Radiocarbon dating method[ edit ] Main article: Carbon is a radioactive isotope of carbon, with a half-life of 5, years,   which is very short compared with the above isotopes and decays into nitrogen. Carbon, though, is continuously created through collisions of neutrons generated by cosmic rays with nitrogen in the upper atmosphere and thus remains at a near-constant level on Earth. The carbon ends up as a trace component in atmospheric carbon dioxide CO2.
A carbon-based life form acquires carbon during its lifetime. Plants acquire it through photosynthesisand animals acquire it from consumption of plants and other animals. When an organism dies, it ceases to take in new carbon, and the existing isotope decays with a characteristic half-life years. The proportion of carbon left when the remains of the organism are examined provides an indication of the time elapsed since its death. This makes carbon an ideal dating method to date the age of bones or the remains of an organism.
The carbon dating limit lies around 58, to 62, years.
However, local eruptions of volcanoes or other events that give off large amounts of carbon dioxide can reduce local concentrations of carbon and give inaccurate dates. The releases of carbon dioxide into the biosphere as a consequence of industrialization have also depressed the proportion of carbon by a few percent; conversely, the amount of carbon was increased by above-ground nuclear bomb tests that were conducted into the early s.
Also, an increase in the solar wind or the Earth's magnetic field above the current value would depress the amount of carbon created in the atmosphere. Fission track dating method[ edit ] Main article: This involves inspection of a polished slice of a material to determine the density of "track" markings left in it by the spontaneous fission of uranium impurities.
The uranium content of the sample has to be known, but that can be determined by placing a plastic film over the polished slice of the material, and bombarding it with slow neutrons. This causes induced fission of U, as opposed to the spontaneous fission of U.
The fission tracks produced by this process are recorded in the plastic film. The uranium content of the material can then be calculated from the number of tracks and the neutron flux. This scheme has application over a wide range of geologic dates. For dates up to a few million years micastektites glass fragments from volcanic eruptionsand meteorites are best used.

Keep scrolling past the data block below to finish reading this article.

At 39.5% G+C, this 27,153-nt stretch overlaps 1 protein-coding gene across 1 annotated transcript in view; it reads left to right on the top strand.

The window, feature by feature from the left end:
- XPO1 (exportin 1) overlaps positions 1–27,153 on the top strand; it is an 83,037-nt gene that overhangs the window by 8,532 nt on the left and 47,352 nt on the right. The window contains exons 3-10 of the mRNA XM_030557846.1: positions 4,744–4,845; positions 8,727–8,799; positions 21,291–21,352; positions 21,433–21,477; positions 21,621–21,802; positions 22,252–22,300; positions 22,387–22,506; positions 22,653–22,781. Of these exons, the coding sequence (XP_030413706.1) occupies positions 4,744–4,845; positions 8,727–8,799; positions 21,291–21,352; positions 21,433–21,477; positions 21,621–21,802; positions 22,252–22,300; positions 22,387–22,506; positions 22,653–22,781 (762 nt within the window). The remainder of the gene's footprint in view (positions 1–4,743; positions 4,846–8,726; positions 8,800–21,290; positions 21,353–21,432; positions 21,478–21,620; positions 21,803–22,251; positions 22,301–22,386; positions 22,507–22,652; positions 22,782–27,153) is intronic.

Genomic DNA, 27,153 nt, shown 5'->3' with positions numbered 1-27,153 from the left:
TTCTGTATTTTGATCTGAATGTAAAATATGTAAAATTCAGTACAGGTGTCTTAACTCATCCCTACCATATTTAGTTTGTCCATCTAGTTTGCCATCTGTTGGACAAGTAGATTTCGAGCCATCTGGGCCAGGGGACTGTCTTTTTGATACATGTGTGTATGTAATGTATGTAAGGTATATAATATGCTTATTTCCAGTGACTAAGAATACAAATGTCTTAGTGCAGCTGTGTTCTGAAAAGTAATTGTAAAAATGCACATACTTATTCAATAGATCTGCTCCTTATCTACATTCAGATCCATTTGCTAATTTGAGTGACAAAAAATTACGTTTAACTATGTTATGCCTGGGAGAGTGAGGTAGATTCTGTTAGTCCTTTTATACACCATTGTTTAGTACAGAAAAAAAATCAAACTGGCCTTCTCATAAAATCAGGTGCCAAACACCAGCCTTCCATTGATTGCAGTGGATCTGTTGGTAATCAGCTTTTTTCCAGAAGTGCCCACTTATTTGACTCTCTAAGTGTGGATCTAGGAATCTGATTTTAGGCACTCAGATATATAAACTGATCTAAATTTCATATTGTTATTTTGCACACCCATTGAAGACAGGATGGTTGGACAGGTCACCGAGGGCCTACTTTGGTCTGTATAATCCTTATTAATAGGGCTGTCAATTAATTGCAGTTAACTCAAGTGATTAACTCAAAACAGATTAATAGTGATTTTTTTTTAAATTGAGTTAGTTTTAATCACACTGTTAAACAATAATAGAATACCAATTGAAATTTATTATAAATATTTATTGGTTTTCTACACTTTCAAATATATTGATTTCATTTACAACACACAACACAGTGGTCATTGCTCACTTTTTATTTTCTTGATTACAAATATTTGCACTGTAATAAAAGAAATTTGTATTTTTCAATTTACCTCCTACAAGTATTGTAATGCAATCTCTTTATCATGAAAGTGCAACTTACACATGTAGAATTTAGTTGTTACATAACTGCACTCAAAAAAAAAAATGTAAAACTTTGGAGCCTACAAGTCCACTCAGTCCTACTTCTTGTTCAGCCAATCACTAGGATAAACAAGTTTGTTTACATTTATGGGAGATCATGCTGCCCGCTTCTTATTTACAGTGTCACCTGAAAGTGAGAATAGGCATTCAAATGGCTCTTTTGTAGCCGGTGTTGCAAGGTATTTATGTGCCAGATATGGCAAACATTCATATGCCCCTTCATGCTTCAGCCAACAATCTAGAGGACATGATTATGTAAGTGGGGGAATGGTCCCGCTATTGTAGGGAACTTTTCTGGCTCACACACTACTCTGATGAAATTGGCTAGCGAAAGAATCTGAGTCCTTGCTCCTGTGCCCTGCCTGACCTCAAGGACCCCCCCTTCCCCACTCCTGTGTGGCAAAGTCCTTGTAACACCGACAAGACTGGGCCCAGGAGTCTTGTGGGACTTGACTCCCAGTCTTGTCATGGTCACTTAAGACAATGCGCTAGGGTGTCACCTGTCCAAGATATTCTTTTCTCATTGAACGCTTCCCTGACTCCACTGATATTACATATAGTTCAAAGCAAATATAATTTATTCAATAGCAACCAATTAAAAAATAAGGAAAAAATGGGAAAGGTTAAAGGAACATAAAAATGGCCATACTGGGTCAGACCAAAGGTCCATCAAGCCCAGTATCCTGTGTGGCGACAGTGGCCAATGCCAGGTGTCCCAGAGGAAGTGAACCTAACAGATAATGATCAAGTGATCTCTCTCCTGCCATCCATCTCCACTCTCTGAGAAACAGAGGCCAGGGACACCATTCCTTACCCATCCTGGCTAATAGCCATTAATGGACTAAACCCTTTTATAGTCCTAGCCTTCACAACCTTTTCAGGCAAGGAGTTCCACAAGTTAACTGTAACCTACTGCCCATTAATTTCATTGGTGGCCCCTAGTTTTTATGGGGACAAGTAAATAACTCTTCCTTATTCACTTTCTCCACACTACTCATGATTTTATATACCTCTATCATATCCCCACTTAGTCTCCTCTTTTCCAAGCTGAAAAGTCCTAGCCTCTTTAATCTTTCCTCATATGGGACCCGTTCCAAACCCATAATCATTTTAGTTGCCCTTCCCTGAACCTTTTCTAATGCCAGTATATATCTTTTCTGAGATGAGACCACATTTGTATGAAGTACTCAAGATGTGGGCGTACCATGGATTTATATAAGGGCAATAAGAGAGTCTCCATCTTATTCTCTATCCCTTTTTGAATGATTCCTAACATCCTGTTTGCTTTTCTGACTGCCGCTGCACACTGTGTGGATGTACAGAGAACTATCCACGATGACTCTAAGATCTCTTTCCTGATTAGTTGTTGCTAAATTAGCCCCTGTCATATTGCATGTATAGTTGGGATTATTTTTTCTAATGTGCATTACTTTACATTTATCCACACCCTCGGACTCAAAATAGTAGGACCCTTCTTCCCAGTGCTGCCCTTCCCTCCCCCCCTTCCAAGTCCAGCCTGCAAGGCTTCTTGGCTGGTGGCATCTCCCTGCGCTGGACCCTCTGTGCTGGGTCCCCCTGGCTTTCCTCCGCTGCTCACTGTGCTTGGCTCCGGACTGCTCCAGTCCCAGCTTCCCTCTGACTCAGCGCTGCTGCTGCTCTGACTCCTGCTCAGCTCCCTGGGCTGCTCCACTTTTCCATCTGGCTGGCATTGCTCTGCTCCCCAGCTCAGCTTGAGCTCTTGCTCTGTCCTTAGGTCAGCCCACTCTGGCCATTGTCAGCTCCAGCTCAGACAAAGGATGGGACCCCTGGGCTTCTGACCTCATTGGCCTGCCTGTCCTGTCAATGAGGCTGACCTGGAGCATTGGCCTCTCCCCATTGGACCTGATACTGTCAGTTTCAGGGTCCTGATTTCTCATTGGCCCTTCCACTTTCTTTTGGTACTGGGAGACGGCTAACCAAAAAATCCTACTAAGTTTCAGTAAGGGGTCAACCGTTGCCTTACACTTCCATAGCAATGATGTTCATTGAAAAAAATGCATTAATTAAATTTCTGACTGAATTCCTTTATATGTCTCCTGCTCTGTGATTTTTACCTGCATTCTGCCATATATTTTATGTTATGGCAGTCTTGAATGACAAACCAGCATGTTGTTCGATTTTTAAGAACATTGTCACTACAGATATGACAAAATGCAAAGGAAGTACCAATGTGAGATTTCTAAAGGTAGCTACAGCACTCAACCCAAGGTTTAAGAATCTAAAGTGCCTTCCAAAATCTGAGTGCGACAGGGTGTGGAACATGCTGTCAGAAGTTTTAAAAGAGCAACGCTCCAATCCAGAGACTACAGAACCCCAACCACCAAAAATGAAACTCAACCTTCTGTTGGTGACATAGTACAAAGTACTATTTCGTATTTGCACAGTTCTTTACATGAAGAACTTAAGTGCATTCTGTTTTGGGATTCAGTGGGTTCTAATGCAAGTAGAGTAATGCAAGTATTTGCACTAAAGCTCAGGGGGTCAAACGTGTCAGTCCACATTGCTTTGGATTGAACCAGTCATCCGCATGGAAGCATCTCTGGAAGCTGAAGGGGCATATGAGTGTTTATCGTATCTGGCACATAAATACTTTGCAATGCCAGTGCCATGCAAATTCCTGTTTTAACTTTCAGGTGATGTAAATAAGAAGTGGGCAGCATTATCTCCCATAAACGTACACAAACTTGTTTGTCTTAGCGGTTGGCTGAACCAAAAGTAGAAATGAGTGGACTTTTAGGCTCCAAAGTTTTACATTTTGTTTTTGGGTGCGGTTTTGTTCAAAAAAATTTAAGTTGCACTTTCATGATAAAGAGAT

Older materials can be dated using zirconapatitetitaniteepidote and garnet which have a variable amount of uranium content. The technique has potential applications for detailing the thermal history of a deposit.
Radiometric Age Dating
The residence time of 36Cl in the atmosphere is about 1 week. Thus, as an event marker of s water in soil and ground water, 36Cl is also useful for dating waters less than 50 years before the present. That is pretty accurate!!! Other events on earth can be dated equally well given the right minerals. For example, a problem I have worked on involving the eruption of a volcano at what is now Naples, Italy, occurred years ago with a plus or minus of years. Yes, radiometric dating is a very accurate way to date the Earth.
We know it is accurate because radiometric dating is based on the radioactive decay of unstable isotopes. For example, the element Uranium exists as one of several isotopes, some of which are unstable.
When an unstable Uranium U isotope decays, it turns into an isotope of the element Lead Pb. We call the original, unstable isotope Uranium the "parent", and the product of decay Lead the "daughter". From careful physics and chemistry experiments, we know that parents turn into daughters at a very consistent, predictable rate. For an example of how geologists use radiometric dating, read on: A geologist can pick up a rock from a mountainside somewhere, and bring it back to the lab, and separate out the individual minerals that compose the rock.